Nick Rowe addresses the problem of inter-generational borrowing at:
The issue is brought up again by Dean Baker: http://www.cepr.net/index.php/blogs/beat-the-press/children-and-grandchilden-do-not-pay-for-budget-deficits-they-get-interest-on-the-bonds
If I read Nick Rowe right, he assumes (using a toy economy based on apples,) that A: Apples don’t last. And concludes: B: Each generation, in borrowing apples from their children, consumes an increasing share of the apples produced by their children. That is, each generation consumes more than they themselves produced, taking from the production of their children. (The second generation gives to the first, but borrows even more from the third, etc.) I think this is correct, and is Nick’s point: Inter-generational borrowing is not neutral. Succeeding generations end up short. And Dean Baker, who claims that there is no transfer of wealth with inter-generational borrowing, is wrong.
If I read this right, then the only moral position is to grow the economy at a rate greater than the increase in (real) inter-generational borrowing. ( Of course, this eventually comes up against physical limitations.) That is, plant apple trees at an increasing rate, greater than the increase in inter-generational borrowing. But this requires (it seems to me) that the present generation consumes less than they would if they hadn’t borrowed in the first place. That is, the present generation must invest more than they borrow.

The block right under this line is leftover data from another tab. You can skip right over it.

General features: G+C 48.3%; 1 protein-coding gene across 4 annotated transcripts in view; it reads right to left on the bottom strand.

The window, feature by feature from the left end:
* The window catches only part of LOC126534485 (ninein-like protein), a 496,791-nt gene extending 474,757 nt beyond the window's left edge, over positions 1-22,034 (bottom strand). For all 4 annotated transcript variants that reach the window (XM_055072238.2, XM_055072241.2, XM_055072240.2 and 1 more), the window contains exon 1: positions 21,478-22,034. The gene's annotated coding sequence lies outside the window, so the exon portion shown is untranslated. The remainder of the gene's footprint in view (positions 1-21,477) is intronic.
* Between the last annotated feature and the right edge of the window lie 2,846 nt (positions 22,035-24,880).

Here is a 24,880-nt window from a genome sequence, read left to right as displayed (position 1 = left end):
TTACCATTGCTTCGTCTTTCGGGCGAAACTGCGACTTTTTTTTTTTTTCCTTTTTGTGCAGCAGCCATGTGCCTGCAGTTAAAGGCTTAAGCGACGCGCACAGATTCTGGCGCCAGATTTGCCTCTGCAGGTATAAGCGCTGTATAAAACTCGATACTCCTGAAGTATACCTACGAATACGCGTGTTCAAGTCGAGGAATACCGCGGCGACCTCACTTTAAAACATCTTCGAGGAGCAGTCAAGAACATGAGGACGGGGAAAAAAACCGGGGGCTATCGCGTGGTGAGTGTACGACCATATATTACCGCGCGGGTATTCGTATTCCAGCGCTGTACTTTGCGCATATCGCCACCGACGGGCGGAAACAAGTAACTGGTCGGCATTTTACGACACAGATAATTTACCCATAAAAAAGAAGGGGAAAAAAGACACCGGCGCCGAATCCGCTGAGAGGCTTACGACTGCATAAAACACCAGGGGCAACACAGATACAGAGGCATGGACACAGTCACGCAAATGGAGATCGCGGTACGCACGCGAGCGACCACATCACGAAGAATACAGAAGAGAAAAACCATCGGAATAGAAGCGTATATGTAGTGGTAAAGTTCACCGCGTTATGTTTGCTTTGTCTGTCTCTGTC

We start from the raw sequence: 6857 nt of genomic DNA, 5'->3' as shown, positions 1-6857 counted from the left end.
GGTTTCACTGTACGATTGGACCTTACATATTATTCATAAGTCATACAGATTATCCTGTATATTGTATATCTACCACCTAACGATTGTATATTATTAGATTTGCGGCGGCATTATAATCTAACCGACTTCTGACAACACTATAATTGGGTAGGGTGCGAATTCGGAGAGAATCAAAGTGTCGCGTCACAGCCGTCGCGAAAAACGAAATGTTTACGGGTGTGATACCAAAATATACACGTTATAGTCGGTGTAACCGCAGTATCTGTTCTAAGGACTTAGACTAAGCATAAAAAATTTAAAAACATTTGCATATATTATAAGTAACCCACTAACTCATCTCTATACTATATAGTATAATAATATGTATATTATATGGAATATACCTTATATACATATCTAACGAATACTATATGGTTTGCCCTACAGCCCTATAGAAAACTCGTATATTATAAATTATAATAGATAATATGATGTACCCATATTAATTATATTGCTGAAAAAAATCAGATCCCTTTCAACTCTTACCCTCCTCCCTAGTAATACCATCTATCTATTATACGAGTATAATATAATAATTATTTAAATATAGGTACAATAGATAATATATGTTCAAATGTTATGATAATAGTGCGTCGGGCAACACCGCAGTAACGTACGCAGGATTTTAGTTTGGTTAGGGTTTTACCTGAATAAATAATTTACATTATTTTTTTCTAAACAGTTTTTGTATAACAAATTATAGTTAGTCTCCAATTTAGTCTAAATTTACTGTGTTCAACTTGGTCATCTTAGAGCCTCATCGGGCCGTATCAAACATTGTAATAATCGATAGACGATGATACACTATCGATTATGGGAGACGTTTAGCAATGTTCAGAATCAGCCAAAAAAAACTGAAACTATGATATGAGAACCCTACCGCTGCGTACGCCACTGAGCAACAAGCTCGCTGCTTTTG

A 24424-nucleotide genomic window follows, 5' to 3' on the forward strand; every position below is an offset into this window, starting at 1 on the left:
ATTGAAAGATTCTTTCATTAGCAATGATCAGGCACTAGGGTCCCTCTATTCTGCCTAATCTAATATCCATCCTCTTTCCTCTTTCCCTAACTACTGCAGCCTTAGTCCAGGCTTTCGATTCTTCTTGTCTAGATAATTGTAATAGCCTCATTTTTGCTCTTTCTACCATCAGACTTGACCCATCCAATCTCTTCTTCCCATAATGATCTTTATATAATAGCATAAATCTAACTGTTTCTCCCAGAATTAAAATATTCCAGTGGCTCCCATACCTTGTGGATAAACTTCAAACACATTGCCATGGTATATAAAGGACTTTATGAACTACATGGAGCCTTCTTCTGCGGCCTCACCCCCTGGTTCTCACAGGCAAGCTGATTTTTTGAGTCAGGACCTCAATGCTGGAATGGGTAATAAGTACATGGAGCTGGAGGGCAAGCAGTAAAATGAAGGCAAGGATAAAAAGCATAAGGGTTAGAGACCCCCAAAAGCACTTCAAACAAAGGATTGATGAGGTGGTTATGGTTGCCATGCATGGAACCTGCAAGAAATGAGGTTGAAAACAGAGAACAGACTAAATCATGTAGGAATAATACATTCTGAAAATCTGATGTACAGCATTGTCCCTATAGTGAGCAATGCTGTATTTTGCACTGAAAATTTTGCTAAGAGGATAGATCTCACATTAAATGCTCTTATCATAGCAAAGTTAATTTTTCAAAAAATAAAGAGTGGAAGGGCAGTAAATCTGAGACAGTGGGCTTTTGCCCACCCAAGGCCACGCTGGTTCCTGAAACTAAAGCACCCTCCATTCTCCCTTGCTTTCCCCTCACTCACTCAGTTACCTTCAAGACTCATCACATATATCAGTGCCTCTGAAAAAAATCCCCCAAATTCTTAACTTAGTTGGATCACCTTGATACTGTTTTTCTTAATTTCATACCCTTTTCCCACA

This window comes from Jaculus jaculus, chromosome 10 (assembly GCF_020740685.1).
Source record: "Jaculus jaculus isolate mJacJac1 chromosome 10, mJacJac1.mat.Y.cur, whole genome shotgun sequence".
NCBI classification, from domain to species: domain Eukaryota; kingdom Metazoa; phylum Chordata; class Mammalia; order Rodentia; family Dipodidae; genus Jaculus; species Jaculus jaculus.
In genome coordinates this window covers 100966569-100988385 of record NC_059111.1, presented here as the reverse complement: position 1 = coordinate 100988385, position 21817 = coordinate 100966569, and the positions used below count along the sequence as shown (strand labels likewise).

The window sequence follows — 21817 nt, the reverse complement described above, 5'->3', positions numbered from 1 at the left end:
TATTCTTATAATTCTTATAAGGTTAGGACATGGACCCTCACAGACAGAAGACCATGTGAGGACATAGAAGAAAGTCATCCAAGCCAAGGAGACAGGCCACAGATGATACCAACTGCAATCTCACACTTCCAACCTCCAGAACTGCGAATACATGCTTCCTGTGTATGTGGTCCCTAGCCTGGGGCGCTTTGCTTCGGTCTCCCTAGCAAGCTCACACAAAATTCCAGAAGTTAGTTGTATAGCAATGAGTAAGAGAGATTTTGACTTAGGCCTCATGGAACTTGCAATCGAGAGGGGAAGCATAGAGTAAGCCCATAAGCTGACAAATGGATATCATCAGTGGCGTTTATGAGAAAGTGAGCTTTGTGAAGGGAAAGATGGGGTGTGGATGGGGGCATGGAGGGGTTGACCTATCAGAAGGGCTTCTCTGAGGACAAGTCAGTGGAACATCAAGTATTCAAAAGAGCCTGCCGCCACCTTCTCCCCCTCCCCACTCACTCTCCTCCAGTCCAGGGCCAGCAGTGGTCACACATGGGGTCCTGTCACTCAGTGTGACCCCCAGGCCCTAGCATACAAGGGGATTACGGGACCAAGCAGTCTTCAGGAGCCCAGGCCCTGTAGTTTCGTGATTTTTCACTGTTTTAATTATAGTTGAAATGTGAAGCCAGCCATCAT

But in terms of the present, real value, this just means the present generation should consume less than they produce, and invest the rest. The borrowing of money is irrelevant, except where it affects this.
In fact, the borrowing of money is rather inverted, because the younger generation is forced to borrow money from the older, established, wealthier generation, pay that older generation back with interest, and thus end up with a diminished share of the real pie.
So this is what the government is doing. It is the younger generation borrowing from the older, who refuse to pay their taxes, and instead consume more than they produce. Social Security and Medicare notwithstanding, (Who, after all, will be cheated, if Social Security and Medicare are not adequately funded in the future?) the government, in principle, represents the interests of the young. Its proper purpose is to invest in the future, which is more the younger generation's than the older.
But the government has been co-opted by the older generation, who, instead of holding it in trust, exploit it to their own profit.
The Republicans’ stated goal, then, and that of Austerians in general, the shrinking of government, (especially those parts of government that pertain to investment,) is to cheat the young out of their interests. This is what we are seeing in youth unemployment across the globe, so much being taken away that the younger generation is even being decapitalized. Here in the US, it is seen as higher costs of college, and lower investment in primary education, the neglect of infrastructure, etc. (Infrastructure is of greater benefit to the young, since they can expect to use it longer.)
So not only is it the 1% vs the 99%, but it is the old vs the young.
The problem for the old, of course, is that by decapitalizing the young, they are decapitalizing themselves. Because it is on the backs of the young the old hope to take their ease.
Running a trade deficit is also borrowing from future generations, and is thus also immoral, unless it is done for investment.